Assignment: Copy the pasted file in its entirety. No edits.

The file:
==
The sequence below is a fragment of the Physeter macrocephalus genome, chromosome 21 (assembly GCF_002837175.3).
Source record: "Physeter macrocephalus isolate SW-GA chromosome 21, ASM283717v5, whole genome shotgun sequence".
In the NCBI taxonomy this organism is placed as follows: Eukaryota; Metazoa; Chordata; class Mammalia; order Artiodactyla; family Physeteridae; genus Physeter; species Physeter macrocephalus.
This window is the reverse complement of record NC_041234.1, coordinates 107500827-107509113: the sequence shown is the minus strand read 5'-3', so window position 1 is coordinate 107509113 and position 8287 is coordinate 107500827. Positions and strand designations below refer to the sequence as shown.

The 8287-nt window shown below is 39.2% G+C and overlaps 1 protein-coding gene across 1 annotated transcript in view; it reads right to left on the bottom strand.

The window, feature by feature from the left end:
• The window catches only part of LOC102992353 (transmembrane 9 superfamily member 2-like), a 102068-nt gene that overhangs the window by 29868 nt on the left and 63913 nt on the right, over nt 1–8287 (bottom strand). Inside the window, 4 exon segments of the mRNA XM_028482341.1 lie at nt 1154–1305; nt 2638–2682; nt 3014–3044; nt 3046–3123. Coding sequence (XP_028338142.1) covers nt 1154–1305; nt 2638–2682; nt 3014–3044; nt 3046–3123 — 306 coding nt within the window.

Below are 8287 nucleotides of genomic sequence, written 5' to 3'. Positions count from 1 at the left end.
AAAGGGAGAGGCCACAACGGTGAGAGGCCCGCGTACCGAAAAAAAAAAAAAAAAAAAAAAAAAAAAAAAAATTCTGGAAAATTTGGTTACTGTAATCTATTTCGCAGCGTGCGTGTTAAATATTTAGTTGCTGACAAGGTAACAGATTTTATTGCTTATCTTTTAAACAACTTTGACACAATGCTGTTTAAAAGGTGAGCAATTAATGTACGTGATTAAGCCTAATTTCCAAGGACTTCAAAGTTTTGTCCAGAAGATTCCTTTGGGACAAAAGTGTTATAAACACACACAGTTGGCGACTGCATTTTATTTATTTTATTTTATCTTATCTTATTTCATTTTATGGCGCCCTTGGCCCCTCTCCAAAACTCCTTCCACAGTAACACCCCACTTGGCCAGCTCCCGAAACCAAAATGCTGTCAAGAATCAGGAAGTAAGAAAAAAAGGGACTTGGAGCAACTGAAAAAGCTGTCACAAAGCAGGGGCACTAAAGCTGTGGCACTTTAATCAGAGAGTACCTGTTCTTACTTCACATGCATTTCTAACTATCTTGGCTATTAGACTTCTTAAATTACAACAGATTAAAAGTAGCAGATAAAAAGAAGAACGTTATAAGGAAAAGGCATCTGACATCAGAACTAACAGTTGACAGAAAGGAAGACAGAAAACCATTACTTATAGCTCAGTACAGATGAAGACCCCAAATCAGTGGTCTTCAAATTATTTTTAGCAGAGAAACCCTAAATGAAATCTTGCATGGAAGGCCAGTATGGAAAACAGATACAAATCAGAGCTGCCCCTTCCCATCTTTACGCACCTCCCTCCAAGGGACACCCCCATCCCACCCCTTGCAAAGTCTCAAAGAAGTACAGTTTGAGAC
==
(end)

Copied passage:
The sequence below is a fragment of the Physeter macrocephalus genome, chromosome 21 (assembly GCF_002837175.3).
Source record: "Physeter macrocephalus isolate SW-GA chromosome 21, ASM283717v5, whole genome shotgun sequence".
In the NCBI taxonomy this organism is placed as follows: Eukaryota; Metazoa; Chordata; class Mammalia; order Artiodactyla; family Physeteridae; genus Physeter; species Physeter macrocephalus.
This window is the reverse complement of record NC_041234.1, coordinates 107500827-107509113: the sequence shown is the minus strand read 5'-3', so window position 1 is coordinate 107509113 and position 8287 is coordinate 107500827. Positions and strand designations below refer to the sequence as shown.

The 8287-nt window shown below is 39.2% G+C and overlaps 1 protein-coding gene across 1 annotated transcript in view; it reads right to left on the bottom strand.

The window, feature by feature from the left end:
• The window catches only part of LOC102992353 (transmembrane 9 superfamily member 2-like), a 102068-nt gene that overhangs the window by 29868 nt on the left and 63913 nt on the right, over nt 1–8287 (bottom strand). Inside the window, 4 exon segments of the mRNA XM_028482341.1 lie at nt 1154–1305; nt 2638–2682; nt 3014–3044; nt 3046–3123. Coding sequence (XP_028338142.1) covers nt 1154–1305; nt 2638–2682; nt 3014–3044; nt 3046–3123 — 306 coding nt within the window.

Below are 8287 nucleotides of genomic sequence, written 5' to 3'. Positions count from 1 at the left end.
AAAGGGAGAGGCCACAACGGTGAGAGGCCCGCGTACCGAAAAAAAAAAAAAAAAAAAAAAAAAAAAAAAAATTCTGGAAAATTTGGTTACTGTAATCTATTTCGCAGCGTGCGTGTTAAATATTTAGTTGCTGACAAGGTAACAGATTTTATTGCTTATCTTTTAAACAACTTTGACACAATGCTGTTTAAAAGGTGAGCAATTAATGTACGTGATTAAGCCTAATTTCCAAGGACTTCAAAGTTTTGTCCAGAAGATTCCTTTGGGACAAAAGTGTTATAAACACACACAGTTGGCGACTGCATTTTATTTATTTTATTTTATCTTATCTTATTTCATTTTATGGCGCCCTTGGCCCCTCTCCAAAACTCCTTCCACAGTAACACCCCACTTGGCCAGCTCCCGAAACCAAAATGCTGTCAAGAATCAGGAAGTAAGAAAAAAAGGGACTTGGAGCAACTGAAAAAGCTGTCACAAAGCAGGGGCACTAAAGCTGTGGCACTTTAATCAGAGAGTACCTGTTCTTACTTCACATGCATTTCTAACTATCTTGGCTATTAGACTTCTTAAATTACAACAGATTAAAAGTAGCAGATAAAAAGAAGAACGTTATAAGGAAAAGGCATCTGACATCAGAACTAACAGTTGACAGAAAGGAAGACAGAAAACCATTACTTATAGCTCAGTACAGATGAAGACCCCAAATCAGTGGTCTTCAAATTATTTTTAGCAGAGAAACCCTAAATGAAATCTTGCATGGAAGGCCAGTATGGAAAACAGATACAAATCAGAGCTGCCCCTTCCCATCTTTACGCACCTCCCTCCAAGGGACACCCCCATCCCACCCCTTGCAAAGTCTCAAAGAAGTACAGTTTGAGAC